My column in the Daily Beast: “Not Much Passes the 100-Year Test. Will Trump?”

In my time running SundayMagazine.org, it’s become increasingly apparent to me and my readers just how few of the most prominent people, places, and things from 100 years ago are still well remembered tgoday.

What does this insight reveal about who and what from this era might still be well remembered 100 years from now?

My prediction: despite how big the biggest people, places, and things seem to us at the moment, almost nothing and nobody lasts 100 years in the public’s consciousness.

Will Trump? Will Obama? Will 9/11? Will today’s technology? What about the biggest movies or songs?

I tackle these questions in my new opinion column for the Daily Beast: “Not Much Passes the 100-Year Test. Will Trump?”

https://www.thedailybeast.com/not-much-passes-the-100-year-test-will-trump

 

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Written by Jesse

June 4th, 2018 at 1:22 pm

Posted in Blog Stuff

All of Them Looking for a Man’s Job

After returning from WWI, many men who had previously been on the less stereotypically masculine end of the spectrum wanted more of a “man’s job” in employment.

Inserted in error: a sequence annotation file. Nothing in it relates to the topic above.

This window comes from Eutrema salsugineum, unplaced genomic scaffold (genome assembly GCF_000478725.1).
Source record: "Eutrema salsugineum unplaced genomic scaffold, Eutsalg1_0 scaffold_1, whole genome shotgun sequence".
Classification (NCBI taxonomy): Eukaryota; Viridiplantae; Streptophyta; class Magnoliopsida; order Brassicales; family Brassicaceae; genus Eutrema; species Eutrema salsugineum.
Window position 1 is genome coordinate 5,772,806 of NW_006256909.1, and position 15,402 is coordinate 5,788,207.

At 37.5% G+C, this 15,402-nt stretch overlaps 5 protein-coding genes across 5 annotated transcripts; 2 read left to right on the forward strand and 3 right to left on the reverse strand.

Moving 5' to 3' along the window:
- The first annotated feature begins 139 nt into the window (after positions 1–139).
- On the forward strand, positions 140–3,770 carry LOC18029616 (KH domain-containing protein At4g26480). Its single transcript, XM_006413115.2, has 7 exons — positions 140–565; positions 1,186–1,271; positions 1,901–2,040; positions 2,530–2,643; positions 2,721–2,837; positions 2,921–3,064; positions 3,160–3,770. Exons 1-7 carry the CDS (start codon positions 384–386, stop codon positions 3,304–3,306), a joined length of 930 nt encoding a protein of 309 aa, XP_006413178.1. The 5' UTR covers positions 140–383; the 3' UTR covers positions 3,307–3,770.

Most of the men who come back from the war want to do something of more consequence than the work they did before. Having had a hand in the biggest job ever cut out for humankind, they are inclined to look down on the usual workaday task. It isn’t necessarily that they want to make more money. They just want to do something that seems to them of more importance to the world.

An example was told of a man who was formerly a professional dancer, but upon returning from the war desired something else:

This toe dancer… said he wanted his brains and his hands to helpout his toes earn a living. The $30,000 contract made no difference. [Or about $454 thousand in 2019’s dollars.]

“I’ve lived too long in the open,” he said, “to go back into the theatre. I’ve been out under the sun and stars. No more of the white lights for me. I don’t want to be paid $2,000 a month for twirling my body on my toes. If I’m going to do any twirling from now on, I’ll do it with my hands and the muscles of my back. I want a man’s job, in God’s world.”